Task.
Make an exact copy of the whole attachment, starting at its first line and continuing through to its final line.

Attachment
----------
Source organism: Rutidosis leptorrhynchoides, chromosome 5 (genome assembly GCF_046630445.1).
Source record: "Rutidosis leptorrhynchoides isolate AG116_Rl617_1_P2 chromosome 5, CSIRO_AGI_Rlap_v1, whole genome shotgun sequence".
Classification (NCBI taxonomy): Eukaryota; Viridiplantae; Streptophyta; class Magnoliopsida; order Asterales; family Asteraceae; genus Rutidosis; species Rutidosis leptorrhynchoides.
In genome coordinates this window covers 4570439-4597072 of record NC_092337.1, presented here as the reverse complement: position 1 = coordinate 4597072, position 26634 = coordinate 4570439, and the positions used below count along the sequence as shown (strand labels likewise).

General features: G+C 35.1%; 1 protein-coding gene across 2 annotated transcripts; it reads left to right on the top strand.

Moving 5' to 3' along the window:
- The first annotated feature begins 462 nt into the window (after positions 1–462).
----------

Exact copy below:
Source organism: Rutidosis leptorrhynchoides, chromosome 5 (genome assembly GCF_046630445.1).
Source record: "Rutidosis leptorrhynchoides isolate AG116_Rl617_1_P2 chromosome 5, CSIRO_AGI_Rlap_v1, whole genome shotgun sequence".
Classification (NCBI taxonomy): Eukaryota; Viridiplantae; Streptophyta; class Magnoliopsida; order Asterales; family Asteraceae; genus Rutidosis; species Rutidosis leptorrhynchoides.
In genome coordinates this window covers 4570439-4597072 of record NC_092337.1, presented here as the reverse complement: position 1 = coordinate 4597072, position 26634 = coordinate 4570439, and the positions used below count along the sequence as shown (strand labels likewise).

General features: G+C 35.1%; 1 protein-coding gene across 2 annotated transcripts; it reads left to right on the top strand.

Moving 5' to 3' along the window:
- The first annotated feature begins 462 nt into the window (after positions 1–462).